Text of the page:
The Network Science PhD program provides rigorous, interdisciplinary study in network theory and modeling that combines foundations in physics, computer science, and social sciences. The program prioritizes student flexibility, and you’ll work closely with your advisor and faculty to select courses that match your goals. Throughout the coursework, you will focus on:
- Common applications of network science, including epidemiology, brain science, political science, ecology, organizations, and data mining.
- Basic data visualization techniques to present network findings in a compelling and accurate way.
- Building and analyzing networks using control structures, data structures, and algorithms.
Curriculum By Year
Core courses are primarily taught by faculty from the Network Science Institute. Students typically complete all required courses in their first two years, followed by qualifying and comprehensive exams in their third year. Below is a sample five-year plan of study:
- Fall semester core courses in complex networks and applications, network science data, and network science literature review.
- Spring semester core courses in network science data, social network analysis, and data mining.
- Fall semester core course in dynamical processes in complex networks and research.
- Three electives to support further research.
- Qualifying exam completed.
- Comprehensive exam completed.
YEARS 4 & 5
Explore program courses and requirements.
A student is considered a PhD degree candidate upon:
- Completion of all required coursework with a minimum cumulative 3.0 GPA.
- Satisfactory completion of qualifying examination and comprehensive examination.
The qualifying exam is conducted by the Network Science Graduate Program Committee to test a student’s knowledge and fluency of the core course material.
A PhD student must submit a written dissertation proposal to the dissertation committee. The proposal should identify the research problem, the research plan, and its potential impact on the field. A presentation of the proposal will be made in an open forum, and the student must successfully defend it before the dissertation committee.
A PhD student’s research work culminates in a dissertation, which is defended as a public presentation followed by a closed evaluation with the dissertation committee.
Students are required to complete a total of 38 units of core and elective courses for the PhD in Network Science. The following seven core courses (26 SH) are taken by all students:
PHYS 5116 – Complex Networks and Applications (Fall, 4 units)
PHYS 7331 – Network Science Data I (Fall, 4 units)
PHYS 7335 – Dynamical Processes in Complex Networks (Fall, 4 units)
NETS 8941 – Network Science Literature Review (Fall, 2 units)
POLS 7334 – Social Networks Analysis (Spring, 4 units)
CS 6220 – Data Mining Techniques (Spring, 4 units)
PHYS 7332 – Network Science Data II (Spring, 4 units)
Additionally, students devote half of their time to research activities with one course of directed independent research activities (4 SH), and two courses of dissertation study (8 SH). The directed study course offers students a chance to formally consider a faculty member as a potential advisor.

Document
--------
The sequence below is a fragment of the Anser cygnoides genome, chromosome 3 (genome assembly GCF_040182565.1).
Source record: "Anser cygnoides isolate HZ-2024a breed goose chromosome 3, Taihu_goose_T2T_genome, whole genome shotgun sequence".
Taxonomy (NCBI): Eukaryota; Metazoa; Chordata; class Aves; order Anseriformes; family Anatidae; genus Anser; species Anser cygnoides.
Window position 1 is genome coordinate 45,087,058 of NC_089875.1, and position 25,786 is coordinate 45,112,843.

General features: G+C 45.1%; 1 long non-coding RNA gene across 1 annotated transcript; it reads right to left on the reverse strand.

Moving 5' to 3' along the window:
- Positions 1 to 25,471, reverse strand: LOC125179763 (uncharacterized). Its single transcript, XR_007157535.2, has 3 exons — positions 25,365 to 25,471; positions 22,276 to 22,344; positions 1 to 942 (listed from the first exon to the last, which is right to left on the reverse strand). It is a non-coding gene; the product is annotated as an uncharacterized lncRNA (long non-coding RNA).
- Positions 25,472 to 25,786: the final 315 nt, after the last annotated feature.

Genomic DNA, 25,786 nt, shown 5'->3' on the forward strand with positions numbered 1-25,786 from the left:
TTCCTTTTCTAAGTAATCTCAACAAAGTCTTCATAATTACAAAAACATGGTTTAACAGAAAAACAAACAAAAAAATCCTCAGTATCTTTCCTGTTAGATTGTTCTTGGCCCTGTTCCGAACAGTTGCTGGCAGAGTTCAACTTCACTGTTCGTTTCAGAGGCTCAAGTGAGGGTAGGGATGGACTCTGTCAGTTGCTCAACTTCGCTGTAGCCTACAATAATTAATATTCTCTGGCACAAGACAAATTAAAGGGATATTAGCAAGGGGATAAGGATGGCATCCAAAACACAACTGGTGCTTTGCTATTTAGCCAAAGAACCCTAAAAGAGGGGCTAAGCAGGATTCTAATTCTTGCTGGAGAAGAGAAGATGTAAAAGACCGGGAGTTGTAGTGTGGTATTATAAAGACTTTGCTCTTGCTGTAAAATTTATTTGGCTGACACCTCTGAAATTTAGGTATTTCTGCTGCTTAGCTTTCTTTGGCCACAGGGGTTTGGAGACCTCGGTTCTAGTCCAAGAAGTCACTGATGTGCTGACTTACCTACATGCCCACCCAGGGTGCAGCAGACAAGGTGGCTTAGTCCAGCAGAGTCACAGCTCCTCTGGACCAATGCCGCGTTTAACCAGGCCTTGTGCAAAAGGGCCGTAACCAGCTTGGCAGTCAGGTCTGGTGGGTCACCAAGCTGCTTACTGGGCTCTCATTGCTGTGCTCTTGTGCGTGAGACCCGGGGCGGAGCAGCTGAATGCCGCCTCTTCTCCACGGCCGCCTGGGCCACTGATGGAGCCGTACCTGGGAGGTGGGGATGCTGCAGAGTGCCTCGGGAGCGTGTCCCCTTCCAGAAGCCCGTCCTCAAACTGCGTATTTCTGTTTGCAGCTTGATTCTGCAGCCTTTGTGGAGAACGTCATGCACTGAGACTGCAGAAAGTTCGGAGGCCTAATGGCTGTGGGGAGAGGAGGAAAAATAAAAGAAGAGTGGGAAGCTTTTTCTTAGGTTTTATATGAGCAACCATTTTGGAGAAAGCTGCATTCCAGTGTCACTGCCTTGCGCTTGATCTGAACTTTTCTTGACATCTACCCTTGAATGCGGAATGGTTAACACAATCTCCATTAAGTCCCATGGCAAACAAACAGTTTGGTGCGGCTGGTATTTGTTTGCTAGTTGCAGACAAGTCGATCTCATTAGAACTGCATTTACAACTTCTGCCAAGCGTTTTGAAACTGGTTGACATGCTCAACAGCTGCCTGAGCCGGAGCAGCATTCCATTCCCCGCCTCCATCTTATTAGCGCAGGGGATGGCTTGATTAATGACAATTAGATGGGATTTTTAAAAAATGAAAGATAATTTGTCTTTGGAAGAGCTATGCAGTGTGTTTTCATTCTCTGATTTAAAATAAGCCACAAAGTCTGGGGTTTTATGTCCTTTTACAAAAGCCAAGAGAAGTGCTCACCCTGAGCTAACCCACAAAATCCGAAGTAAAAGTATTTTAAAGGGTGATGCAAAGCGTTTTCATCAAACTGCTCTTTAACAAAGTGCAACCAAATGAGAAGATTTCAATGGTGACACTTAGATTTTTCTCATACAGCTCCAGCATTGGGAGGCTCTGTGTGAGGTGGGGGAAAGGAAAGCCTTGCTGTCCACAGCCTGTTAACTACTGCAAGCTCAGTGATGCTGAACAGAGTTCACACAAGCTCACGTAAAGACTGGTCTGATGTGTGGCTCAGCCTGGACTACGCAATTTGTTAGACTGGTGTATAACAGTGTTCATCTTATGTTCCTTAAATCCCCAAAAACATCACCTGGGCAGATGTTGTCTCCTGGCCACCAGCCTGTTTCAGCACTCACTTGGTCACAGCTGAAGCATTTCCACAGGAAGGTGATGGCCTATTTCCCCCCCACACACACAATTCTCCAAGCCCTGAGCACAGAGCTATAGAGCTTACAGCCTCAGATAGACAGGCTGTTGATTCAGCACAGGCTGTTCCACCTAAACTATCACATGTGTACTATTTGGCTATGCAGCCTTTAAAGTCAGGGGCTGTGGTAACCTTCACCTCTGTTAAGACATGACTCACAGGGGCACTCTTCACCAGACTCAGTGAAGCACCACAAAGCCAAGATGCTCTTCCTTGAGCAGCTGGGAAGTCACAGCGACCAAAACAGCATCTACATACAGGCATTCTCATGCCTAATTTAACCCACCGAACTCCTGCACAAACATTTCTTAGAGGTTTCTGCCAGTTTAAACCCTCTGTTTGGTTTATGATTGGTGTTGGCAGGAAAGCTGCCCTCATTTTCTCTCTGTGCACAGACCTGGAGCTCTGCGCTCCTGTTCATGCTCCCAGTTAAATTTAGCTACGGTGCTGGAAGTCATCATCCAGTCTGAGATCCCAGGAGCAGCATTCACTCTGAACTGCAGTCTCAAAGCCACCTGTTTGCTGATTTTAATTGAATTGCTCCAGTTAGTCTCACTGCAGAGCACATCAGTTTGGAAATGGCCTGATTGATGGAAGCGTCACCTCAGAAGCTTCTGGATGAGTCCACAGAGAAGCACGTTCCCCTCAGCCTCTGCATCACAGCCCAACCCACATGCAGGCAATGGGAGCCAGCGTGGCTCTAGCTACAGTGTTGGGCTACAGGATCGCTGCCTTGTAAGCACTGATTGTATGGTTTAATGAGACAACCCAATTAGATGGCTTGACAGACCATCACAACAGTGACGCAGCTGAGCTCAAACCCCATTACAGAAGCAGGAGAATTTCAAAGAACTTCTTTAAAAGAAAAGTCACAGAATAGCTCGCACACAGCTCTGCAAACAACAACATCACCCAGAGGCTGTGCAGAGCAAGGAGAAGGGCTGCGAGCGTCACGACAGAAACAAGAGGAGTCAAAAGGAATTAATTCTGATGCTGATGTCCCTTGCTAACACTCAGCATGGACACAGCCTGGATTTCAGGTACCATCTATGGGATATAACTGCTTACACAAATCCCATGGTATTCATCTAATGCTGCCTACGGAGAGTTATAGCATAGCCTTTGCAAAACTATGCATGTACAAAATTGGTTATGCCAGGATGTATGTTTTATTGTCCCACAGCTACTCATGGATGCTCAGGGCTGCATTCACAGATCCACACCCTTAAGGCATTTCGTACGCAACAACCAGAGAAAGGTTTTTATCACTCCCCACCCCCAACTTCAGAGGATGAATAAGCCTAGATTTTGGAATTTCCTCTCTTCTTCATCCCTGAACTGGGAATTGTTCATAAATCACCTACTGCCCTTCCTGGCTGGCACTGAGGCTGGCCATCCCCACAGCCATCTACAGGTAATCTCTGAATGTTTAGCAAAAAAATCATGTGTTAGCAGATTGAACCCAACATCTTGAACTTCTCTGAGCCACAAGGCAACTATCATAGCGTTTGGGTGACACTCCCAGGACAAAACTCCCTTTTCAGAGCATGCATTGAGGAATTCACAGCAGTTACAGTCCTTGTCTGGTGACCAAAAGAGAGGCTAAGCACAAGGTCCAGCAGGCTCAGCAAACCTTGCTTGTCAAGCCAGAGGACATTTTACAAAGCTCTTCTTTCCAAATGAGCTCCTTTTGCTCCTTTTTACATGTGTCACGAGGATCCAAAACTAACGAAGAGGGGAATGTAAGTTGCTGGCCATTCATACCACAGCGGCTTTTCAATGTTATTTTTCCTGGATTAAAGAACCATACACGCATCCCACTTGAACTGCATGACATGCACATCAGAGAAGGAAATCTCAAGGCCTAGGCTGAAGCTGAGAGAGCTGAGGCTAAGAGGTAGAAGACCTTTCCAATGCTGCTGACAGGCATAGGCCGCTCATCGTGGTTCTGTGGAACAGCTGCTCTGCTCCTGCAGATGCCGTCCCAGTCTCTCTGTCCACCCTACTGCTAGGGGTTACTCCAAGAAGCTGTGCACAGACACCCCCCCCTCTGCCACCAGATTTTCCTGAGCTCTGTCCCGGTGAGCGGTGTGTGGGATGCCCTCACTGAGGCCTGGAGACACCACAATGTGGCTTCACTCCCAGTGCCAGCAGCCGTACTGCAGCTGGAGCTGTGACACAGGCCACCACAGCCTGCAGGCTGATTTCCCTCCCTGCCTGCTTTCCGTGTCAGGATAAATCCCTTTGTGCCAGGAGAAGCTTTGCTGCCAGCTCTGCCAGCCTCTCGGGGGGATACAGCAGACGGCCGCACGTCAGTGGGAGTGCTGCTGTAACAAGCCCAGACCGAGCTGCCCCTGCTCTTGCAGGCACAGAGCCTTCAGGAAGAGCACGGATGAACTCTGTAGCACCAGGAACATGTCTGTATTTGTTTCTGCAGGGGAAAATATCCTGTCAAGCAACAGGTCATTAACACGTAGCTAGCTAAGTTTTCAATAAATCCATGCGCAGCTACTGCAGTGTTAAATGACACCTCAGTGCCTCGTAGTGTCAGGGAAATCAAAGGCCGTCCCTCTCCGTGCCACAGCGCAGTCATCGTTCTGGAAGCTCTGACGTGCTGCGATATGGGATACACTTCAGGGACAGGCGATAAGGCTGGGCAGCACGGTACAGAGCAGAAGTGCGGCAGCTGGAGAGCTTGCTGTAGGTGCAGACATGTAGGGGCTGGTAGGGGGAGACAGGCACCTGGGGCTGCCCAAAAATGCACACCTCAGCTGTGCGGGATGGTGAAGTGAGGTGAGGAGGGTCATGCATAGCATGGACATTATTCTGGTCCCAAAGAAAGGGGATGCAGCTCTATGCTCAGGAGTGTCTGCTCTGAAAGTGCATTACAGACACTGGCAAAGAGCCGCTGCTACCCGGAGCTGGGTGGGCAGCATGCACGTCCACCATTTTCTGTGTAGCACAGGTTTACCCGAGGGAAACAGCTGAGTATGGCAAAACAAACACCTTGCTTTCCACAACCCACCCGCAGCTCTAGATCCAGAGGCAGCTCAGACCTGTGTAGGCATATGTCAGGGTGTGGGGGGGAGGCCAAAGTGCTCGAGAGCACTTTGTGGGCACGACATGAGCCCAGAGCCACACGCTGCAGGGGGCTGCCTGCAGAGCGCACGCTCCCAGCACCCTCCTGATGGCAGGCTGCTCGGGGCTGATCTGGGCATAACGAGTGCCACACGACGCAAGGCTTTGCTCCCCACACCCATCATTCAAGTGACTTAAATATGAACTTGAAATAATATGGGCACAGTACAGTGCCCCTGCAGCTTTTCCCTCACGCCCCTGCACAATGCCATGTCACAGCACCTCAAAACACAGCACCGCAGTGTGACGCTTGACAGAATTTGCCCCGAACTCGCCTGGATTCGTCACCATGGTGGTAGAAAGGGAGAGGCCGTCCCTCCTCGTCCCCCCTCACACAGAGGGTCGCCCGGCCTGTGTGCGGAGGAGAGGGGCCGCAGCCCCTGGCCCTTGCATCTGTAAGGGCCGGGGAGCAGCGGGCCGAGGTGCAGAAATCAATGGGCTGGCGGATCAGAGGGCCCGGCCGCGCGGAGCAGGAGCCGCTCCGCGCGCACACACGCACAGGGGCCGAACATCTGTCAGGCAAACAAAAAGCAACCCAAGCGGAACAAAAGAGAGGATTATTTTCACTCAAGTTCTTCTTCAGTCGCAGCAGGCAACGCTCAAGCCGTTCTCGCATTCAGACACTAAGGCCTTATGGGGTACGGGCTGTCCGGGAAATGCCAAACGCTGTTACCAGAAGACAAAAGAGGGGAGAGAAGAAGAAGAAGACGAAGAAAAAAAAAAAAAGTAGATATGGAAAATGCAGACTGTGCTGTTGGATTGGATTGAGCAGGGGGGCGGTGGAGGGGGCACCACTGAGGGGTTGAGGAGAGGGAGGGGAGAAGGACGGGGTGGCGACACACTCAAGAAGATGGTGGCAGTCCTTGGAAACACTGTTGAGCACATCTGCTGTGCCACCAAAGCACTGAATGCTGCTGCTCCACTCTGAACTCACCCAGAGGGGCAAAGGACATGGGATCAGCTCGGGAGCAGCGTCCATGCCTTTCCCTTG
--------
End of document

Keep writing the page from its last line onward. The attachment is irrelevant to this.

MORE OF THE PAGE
Explore program courses and requirements.
While the elective choices are not limited, students typically work with their advisor to select courses that will be most useful for building skills in their chosen research area. Common electives include:
CS 5800 – Algorithms
CS 7260 – Visualization for Network Science
DSSH 6301 – Introduction to Computational Statistics
MATH 7233 – Graph Theory
NETS 7341 – Network Economics
NETS 7345 – The Practice of Interdisciplinary Scholarship
NETS 7350 – Bayesian and Network Statistics
PHYS 7337 – Statistical Physics of Complex Networks
The PhD in Network Science is an interdisciplinary program that provides conceptual and mathematical tools to describe and predict networks. Students will demonstrate a graduate-level understanding of foundational network science concepts, including:
- Comprehension of the mathematics of networks, and their applications to biology, sociology, technology, and other fields, and their use in the research of real complex systems in nature and man-made systems.
- Essential network data mining techniques from real-world datasets to networks.
- Statistical descriptors of networks and statistical biases.
- Measures and metrics of networks.
- Network clustering techniques.
- Network modeling.
- Understanding process modeling on networks.
- Network visualization.
- Familiarity with the ongoing research in the field of network science.
Additionally, students will demonstrate a graduate-level understanding of non-network methods that enable network research, including:
- Computational statistics (e.g., for social science track, a wide array of inferential methods).
- Data acquisition and handling.
- Measurement and research design.
Students will also attain a deep understanding of other substantive domains complementary to network science, such as physics, political science, and computer science, and are expected to communicate network science concepts, processes, and results effectively—verbally and in writing—to prepare for potential careers that include industrial research positions, government consultants, and post-doctoral or junior faculty positions in academic institutions.